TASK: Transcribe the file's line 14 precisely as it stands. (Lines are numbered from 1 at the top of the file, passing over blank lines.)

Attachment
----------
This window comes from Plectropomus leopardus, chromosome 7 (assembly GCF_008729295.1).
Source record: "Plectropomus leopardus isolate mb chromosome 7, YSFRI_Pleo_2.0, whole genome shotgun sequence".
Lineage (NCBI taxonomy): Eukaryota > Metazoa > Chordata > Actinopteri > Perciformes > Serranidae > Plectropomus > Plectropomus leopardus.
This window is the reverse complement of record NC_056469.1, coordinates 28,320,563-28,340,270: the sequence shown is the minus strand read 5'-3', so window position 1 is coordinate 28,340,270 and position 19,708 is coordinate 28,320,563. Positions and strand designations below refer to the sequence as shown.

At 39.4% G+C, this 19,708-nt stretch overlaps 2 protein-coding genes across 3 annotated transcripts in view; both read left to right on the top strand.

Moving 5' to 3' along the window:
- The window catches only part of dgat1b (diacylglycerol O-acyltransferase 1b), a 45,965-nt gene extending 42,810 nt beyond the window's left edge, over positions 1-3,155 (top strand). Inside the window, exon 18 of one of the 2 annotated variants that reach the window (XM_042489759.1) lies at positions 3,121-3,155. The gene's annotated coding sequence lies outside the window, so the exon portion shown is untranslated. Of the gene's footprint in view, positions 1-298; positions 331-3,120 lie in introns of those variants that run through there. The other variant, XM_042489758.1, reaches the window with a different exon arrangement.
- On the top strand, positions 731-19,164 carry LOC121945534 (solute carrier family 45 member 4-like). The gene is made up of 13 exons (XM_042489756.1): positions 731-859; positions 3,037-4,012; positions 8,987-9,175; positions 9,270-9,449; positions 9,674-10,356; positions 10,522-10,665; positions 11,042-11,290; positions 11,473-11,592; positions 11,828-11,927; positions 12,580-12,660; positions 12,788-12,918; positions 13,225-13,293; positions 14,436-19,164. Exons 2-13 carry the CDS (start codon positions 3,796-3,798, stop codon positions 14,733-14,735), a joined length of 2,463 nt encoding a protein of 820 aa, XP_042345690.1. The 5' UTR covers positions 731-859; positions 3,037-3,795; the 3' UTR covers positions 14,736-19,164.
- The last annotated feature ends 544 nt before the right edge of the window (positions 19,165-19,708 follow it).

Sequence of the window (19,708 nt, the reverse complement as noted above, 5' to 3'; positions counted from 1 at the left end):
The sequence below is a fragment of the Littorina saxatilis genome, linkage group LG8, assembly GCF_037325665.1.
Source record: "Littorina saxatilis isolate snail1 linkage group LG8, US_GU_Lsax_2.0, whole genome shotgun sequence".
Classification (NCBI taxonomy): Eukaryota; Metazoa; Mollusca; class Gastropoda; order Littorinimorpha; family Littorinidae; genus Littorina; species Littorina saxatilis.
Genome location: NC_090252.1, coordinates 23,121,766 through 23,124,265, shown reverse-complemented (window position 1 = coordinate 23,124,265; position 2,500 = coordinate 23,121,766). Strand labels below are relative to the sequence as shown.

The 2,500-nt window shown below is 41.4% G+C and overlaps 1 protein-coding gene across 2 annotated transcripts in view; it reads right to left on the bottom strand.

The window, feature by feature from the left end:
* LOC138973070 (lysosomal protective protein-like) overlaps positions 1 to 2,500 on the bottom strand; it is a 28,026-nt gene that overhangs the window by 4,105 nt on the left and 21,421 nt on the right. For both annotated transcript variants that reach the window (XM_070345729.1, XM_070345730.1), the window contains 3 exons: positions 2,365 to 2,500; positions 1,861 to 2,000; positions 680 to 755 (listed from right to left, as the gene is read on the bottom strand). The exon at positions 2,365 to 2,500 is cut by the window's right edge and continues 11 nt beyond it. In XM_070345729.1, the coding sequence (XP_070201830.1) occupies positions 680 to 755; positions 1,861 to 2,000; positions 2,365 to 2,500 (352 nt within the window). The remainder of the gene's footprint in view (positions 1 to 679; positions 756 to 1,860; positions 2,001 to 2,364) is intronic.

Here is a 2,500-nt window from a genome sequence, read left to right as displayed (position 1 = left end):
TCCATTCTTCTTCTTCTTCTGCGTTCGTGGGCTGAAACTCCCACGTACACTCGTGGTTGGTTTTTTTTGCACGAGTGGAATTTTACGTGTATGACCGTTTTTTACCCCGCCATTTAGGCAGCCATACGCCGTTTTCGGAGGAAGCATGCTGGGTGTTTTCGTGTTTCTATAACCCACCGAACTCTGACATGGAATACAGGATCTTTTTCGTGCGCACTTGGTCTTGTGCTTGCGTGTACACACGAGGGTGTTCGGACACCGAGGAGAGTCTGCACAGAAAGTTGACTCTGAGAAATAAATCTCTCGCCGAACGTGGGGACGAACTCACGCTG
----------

Genome location: NC_090252.1, coordinates 23,121,766 through 23,124,265, shown reverse-complemented (window position 1 = coordinate 23,124,265; position 2,500 = coordinate 23,121,766). Strand labels below are relative to the sequence as shown.